for itself. There is absolutely nothing antagonistic there; there is nothing nasty; there is nothing that any man should have any objection to-that is, any fair-minded employer of labor.
The bill simply provides as it stands now that before taking a man into a labor field where there is a strike on at the time that he must be notified that that condition exists there.
You gentlemen have read of the Herrin massacre. You possibly heard of some of the testimony before the grand jury and some of the testimony at the trials of men there who were indicted for those killings. A number of witnesses testified who had been imported there as strike breakers that they absolutely knew nothing whatever of the conditions existing at Herrin at that time; they claimed that had they known that that condition existed there they would not have been there; and the same condition existed in the coal fields in West Virginia, where there were a number of men killed. Some of those witnesses testified that they did not know that there was a strike on when they were taken there.
All this bill does is to simply make the employers or the agents who are employing these men to import them into these districts notify them that a condition of strike exists there; then if they want to go they go of their own free will, and after they are there if they get in trouble you can say it is their own fault, if they want to take that chance. But they are notified before they go there that the condition exists.
Hundreds of these men are picked up by labor agencies in different States and sent into other States; and even after these men get there when the pickets of the strikers reach them and get a chance to talk to them and they show them that this condition exists they are willing to go back, they do not want the job. But many of those fellows land there broke; they are out of a job when they are picked up, and after they are shipped and land at the point they are shipped to they are financially not able to get back. And I say that it is a protection for that man as well as a protection for the fellow who is on strike.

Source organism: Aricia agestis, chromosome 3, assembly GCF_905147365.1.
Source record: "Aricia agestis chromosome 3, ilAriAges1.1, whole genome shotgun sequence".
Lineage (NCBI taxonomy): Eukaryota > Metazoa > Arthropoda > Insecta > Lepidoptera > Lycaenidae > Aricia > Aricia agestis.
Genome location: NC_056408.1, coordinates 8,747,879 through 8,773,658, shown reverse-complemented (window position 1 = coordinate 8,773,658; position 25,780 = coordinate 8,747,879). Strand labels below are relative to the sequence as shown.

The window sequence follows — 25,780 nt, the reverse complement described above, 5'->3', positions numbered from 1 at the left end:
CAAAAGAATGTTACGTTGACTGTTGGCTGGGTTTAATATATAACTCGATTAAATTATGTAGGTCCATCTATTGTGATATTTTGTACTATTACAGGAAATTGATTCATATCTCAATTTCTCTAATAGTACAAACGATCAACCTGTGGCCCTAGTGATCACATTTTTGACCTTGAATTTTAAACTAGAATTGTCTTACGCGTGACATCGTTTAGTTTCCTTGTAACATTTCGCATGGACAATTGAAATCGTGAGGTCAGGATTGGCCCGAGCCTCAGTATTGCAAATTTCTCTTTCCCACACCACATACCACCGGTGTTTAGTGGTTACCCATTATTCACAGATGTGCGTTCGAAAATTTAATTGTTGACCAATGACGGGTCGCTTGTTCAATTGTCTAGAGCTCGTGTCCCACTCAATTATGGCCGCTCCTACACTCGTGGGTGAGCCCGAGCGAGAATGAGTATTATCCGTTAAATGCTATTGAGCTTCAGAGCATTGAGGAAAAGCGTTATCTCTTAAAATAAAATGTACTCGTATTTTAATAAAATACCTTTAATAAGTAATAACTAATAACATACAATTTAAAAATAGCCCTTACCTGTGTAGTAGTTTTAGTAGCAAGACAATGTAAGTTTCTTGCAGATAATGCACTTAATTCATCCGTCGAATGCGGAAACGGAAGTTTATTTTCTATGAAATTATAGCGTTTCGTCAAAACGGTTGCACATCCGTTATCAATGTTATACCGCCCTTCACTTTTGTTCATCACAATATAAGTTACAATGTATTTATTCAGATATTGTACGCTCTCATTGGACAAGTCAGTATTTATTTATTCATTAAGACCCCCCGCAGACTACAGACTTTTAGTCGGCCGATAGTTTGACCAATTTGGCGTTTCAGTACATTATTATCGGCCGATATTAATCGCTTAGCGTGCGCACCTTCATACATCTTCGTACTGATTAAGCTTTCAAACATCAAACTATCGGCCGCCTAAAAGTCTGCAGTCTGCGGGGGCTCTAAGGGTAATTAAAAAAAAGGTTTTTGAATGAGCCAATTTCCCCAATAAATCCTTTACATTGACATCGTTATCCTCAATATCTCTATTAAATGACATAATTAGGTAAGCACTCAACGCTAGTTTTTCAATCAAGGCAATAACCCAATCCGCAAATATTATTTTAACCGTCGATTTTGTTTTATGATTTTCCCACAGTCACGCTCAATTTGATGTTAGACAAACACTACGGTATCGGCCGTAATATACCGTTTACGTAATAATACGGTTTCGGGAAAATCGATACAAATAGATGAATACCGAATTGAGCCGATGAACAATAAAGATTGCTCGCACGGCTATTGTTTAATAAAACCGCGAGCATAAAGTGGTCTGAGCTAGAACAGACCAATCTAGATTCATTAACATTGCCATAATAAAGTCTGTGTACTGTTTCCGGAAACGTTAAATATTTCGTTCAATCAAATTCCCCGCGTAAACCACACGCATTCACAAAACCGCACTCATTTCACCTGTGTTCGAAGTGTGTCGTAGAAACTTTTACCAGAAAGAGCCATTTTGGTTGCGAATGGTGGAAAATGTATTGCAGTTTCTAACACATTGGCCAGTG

The only man that could object to this bill, the only fellow that could possibly object to it, would be the one who is absolutely unfair with his labor, unfair with the men who work for him; the fellow who wants to get men down there and make peons out of them. Some of these men testified that when they went into these camps that they were not permitted to get out after they were there; they were not only guarded by guns, private detectives, etc.; were not only guarded against the strikers, but they were also guarded against leaving—they were unable to leave—and I think, gentlemen, as I stated before, that the bill speaks for itself.
Some of the members of the committee a day or so ago, to whom I was speaking, suggested that we make one little change in this bill, or make one amendment, and that was at the bottom of line 8, starting with the word “ with," where it says “ with all conditions affecting labor as they then exist at said point of disturbance or strike and one of this committee suggested that we change that by striking out the words “ with all conditions affecting labor as they” and inserting, after the word “ acquainted,” the following “ with the fact that a labor disturbance or strike then exists at said point.” Well,